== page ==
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sweetsweetstephy's avatar

What are the most popular Japanese myths that you know of?

Asked by sweetsweetstephy (338points) May 10th, 2011

I am working on a project for my Japanese class and I want to talk about Japanese mythology, but I need specific stories because I have a time constraint of 10 minutes.

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17 Answers

The_Idler's avatar

Maybe ask someone who’s taking some kind of Japanese class, know anyone?

Response moderated (Writing Standards)
ragingloli's avatar

You could start here

asmonet's avatar

Never seen someone straight up jump to Spanglish on here. I was gonna give you what @ragingloli did. So, instead I will just say – do what he told you.

snowberry's avatar

Hello, I’m on my mother’s account and I just got back from 8 months in Japan. I hope that I can help you.

I would suggest referring to the story of Miamoto Mushashi. He is the most popular historical figure in Japan and he was known as the strongest samurai to ever live. His biography is available at most libraries. It is currently unknown how much of his story is fact or myth. He is the major national icon of Japan. I hope that this helps!!

Also, I would talk about the traditional shinto creation story in Japan. The story of Inari and how he came to be would also be a very good idea. Inari is the god of rice and his servants are kitsune.

I hope that this helps and that you have a fantastic presentation!!! ^_^

Response moderated (Unhelpful)
jaytkay's avatar

Maneki Neko, the beckoning cat, predecessor to Hello Kitty

..one day [some emperor or other bigshot] passed by a cat, which seemed to wave to him. Taking the cat’s motion as a sign, the unknown nobleman paused and went to it. Diverted from his journey, he realized that he had avoided a trap that had been laid for him just ahead. Since that time, cats have been considered wise and lucky spirits. Many Japanese shrines and homes include the figurine of a cat with one paw upraised as if waving—hence the origin of Maneki Neko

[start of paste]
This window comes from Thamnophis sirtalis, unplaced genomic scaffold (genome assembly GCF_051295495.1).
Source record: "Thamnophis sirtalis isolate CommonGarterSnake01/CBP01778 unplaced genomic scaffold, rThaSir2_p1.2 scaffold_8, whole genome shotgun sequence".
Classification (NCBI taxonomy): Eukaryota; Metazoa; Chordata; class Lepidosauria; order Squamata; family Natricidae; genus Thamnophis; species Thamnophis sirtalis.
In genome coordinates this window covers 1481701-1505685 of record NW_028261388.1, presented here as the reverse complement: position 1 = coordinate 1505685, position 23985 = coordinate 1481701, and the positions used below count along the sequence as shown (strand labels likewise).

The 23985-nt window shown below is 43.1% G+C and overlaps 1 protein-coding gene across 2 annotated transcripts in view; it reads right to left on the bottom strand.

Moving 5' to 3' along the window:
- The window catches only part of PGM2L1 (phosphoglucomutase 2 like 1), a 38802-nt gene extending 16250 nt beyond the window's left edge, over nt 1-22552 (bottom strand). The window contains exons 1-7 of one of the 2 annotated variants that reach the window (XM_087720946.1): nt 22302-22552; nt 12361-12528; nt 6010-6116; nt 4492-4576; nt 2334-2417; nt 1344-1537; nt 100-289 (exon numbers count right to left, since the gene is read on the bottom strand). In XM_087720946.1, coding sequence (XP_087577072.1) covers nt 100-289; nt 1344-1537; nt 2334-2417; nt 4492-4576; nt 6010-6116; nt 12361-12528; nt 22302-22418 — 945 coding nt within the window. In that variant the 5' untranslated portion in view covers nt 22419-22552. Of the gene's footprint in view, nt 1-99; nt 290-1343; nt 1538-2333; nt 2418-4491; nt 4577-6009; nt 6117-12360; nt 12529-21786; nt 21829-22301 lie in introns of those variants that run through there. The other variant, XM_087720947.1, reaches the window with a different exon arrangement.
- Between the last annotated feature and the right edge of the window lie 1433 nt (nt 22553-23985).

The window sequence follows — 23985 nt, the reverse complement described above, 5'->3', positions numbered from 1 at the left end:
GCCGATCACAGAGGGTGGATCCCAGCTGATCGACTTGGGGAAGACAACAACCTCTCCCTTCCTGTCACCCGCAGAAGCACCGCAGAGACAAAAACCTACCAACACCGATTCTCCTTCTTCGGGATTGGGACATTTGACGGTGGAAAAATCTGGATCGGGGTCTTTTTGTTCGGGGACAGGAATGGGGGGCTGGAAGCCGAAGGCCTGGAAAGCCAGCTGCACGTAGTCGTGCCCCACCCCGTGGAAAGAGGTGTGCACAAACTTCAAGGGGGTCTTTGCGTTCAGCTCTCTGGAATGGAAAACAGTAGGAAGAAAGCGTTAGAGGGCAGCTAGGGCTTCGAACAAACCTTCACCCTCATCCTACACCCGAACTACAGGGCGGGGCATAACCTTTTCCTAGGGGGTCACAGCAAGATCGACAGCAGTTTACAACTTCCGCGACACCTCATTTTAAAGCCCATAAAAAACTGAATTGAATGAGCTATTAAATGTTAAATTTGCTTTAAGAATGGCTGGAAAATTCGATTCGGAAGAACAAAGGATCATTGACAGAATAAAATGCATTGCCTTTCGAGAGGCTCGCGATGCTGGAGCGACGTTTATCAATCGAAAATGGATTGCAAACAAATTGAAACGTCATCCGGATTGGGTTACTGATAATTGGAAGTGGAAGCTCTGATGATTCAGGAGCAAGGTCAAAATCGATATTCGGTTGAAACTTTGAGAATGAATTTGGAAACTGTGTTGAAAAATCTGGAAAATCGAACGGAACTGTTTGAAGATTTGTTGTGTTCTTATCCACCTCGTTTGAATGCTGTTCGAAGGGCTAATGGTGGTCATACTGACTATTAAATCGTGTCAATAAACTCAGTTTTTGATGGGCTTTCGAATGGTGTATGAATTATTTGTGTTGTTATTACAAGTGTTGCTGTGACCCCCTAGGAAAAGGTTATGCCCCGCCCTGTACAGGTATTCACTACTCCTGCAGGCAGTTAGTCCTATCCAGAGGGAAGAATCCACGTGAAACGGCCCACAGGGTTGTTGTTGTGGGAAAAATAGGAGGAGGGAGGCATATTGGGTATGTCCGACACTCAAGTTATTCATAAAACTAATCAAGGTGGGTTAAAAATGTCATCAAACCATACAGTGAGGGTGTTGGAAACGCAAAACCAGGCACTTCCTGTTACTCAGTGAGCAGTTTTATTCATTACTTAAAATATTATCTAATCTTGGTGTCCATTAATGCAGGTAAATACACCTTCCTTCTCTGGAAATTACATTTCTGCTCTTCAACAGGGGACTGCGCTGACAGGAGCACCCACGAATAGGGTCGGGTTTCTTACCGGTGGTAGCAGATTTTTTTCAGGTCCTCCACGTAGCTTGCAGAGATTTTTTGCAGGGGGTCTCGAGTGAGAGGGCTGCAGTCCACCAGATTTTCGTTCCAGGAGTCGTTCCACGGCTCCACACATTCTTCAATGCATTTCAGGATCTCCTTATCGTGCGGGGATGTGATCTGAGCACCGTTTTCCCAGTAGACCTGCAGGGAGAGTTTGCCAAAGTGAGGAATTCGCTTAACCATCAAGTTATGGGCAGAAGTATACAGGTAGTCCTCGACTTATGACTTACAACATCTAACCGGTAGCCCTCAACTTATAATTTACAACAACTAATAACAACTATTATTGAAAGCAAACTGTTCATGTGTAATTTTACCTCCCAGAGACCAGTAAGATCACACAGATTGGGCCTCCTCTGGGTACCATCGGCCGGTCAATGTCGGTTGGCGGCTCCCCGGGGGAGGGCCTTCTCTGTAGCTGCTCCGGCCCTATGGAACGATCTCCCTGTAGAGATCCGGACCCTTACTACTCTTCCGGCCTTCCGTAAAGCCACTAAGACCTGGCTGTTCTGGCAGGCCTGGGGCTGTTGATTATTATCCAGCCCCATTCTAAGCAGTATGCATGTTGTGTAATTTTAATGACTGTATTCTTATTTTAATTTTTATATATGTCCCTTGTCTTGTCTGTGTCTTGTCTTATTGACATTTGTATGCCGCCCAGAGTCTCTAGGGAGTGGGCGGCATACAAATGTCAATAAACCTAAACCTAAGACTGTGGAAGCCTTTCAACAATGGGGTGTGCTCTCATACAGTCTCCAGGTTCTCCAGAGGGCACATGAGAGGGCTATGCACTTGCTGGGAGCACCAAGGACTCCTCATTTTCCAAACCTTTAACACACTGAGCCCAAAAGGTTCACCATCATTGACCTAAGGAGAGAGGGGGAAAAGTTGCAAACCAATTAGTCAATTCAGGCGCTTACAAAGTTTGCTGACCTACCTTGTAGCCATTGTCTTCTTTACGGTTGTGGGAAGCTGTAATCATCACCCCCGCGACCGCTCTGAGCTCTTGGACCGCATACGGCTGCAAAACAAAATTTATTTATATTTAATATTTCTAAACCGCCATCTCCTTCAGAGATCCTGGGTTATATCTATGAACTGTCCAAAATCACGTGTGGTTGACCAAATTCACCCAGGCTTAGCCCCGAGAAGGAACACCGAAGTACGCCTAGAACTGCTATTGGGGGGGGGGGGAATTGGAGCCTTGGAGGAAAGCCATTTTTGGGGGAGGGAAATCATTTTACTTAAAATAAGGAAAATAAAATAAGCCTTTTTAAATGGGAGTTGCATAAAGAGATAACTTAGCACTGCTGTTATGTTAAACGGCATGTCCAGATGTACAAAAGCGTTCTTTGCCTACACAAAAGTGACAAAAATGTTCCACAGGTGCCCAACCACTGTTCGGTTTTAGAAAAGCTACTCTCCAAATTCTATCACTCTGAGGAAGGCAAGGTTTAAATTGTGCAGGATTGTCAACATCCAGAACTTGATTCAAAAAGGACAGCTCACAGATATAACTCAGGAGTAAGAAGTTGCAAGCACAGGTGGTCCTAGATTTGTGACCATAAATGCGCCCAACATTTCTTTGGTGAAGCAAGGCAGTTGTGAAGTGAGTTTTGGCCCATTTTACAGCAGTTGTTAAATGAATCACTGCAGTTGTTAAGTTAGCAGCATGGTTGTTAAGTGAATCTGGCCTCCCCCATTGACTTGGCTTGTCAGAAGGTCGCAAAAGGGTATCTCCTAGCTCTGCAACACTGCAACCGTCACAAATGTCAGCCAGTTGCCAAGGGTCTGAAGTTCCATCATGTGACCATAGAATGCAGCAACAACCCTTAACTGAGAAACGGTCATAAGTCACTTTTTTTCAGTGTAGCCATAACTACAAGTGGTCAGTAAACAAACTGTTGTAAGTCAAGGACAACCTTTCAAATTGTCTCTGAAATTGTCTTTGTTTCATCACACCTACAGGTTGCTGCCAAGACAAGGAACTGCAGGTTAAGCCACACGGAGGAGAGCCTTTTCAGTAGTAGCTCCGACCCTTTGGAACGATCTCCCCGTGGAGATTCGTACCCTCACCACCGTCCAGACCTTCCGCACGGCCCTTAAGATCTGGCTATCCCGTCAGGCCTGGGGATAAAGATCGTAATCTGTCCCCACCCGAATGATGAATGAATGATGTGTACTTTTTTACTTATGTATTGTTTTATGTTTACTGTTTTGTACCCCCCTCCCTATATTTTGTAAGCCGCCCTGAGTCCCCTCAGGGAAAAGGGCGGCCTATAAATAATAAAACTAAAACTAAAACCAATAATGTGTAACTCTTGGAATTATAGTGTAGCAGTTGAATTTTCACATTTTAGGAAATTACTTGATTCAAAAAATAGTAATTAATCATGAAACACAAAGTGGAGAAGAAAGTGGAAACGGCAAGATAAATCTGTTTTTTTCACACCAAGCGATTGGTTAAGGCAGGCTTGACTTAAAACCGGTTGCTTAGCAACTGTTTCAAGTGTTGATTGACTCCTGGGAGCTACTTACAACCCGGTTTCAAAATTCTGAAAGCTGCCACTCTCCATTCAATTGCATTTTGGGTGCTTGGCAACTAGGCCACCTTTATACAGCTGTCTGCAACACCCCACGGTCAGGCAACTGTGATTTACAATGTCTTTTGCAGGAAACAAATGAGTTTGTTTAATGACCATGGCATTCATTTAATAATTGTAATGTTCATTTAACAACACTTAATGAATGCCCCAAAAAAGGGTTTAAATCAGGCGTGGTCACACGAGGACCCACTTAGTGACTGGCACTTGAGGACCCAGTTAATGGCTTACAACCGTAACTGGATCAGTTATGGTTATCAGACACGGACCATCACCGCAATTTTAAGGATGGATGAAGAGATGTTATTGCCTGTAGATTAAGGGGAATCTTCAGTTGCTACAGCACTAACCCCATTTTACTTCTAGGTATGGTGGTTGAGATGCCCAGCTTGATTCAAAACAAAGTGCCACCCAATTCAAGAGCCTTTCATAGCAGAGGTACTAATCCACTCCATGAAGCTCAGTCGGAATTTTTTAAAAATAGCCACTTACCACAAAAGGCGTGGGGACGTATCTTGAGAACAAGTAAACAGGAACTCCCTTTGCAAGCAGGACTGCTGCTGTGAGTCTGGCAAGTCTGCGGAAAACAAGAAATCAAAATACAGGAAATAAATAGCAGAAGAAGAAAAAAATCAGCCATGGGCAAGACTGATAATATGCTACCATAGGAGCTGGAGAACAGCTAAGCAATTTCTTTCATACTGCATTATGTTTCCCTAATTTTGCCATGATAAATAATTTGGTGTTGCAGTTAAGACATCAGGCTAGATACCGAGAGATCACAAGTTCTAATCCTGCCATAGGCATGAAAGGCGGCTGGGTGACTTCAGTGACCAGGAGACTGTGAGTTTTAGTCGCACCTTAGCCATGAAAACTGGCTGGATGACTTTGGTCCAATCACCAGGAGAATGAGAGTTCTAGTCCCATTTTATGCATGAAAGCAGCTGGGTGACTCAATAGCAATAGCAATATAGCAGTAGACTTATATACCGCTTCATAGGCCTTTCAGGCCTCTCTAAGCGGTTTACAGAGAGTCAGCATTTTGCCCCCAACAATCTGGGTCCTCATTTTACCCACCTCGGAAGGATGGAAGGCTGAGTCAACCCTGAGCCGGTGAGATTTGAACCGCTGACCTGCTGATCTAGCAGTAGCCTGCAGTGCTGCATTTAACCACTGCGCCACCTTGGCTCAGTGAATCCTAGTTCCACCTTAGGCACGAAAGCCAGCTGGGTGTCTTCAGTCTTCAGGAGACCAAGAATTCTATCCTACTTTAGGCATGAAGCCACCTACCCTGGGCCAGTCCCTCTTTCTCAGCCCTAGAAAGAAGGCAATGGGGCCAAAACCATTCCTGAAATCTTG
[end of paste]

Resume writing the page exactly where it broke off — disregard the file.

Maneki Neko, the beckoning cat

Damn, that was hard to Google the details. All I could remember was “waving cat and samurai” and Hello Kitty and anime cats have totally junked up the Internet!

snowberry's avatar

So which story are you going to use?

timlaz's avatar

Please can I ask what colour is Maneki Neko?

crisw's avatar

I have always been fascinated by the stories of kitsune.

bob_'s avatar

Does Godzilla count as a myth?

jaytkay's avatar

@timlaz Please can I ask what colour is Maneki Neko?

Some restaurants have ceramic Maneki Nekos for good luck, and they seem to be usually white

And when I Google for pictures they are almost all white with red ears.

Response moderated (Off-Topic)
geeky_mama's avatar

The one I heard most often (during the years I lived in Japan) was about Kappa It’s like a cross between a turtle and a person..and there are LOTS of stories about them.

Around Obon (a holiday in August that involves “souls” returning to their ancestral home..but it’s essentially like a national homecoming holiday/“day of the dead” type celebration in Japan..where people go and clean off tombstones and make food offerings to deceased relatives) people are warned off swimming in the water because Kappa might steal your soul.
The REAL reason is that it’s seasonally (in southern Japan where I lived) the peak of the jellyfish season and you’re likely to get stung! So, there is a practical reason behind the seasonal superstition that it’s bad to go swimming in the ocean for the first couple of weeks in August..

longtresses's avatar

Urashima Taro is a Japanese classic. He traveled to the undersea palace and lived with the Sea Princess there, forgetting all notions of time. When he returned, it was 300 hundred years past. Saddened, he had nothing left but a box that the Princess had given him before he left for the journey home, the box she had instructed him not to open. He opened it. A cloud of white smoke rose from the box and aged him rapidly, and he died there on the shore.

How can you not love this story….

sweetsweetstephy's avatar

Thank you all!

And @snowberry: I think we’re (partner and I) are going to use the Miamoto story you mentioned and the Maneki Neko, along with some general background information about Japanese mythology. There’s a lot about them and they are pretty neat. They all are! I love Japanese culture. :)

snowberry's avatar

@sweetsweetstephy Thanks for telling us. My daughter loves, absolutely loves Japan, Japanese culture, and the language. The tsunami did not faze her a bit, and she plans to go back there to help clean up, to teach English, or SOMETHING! LOL.

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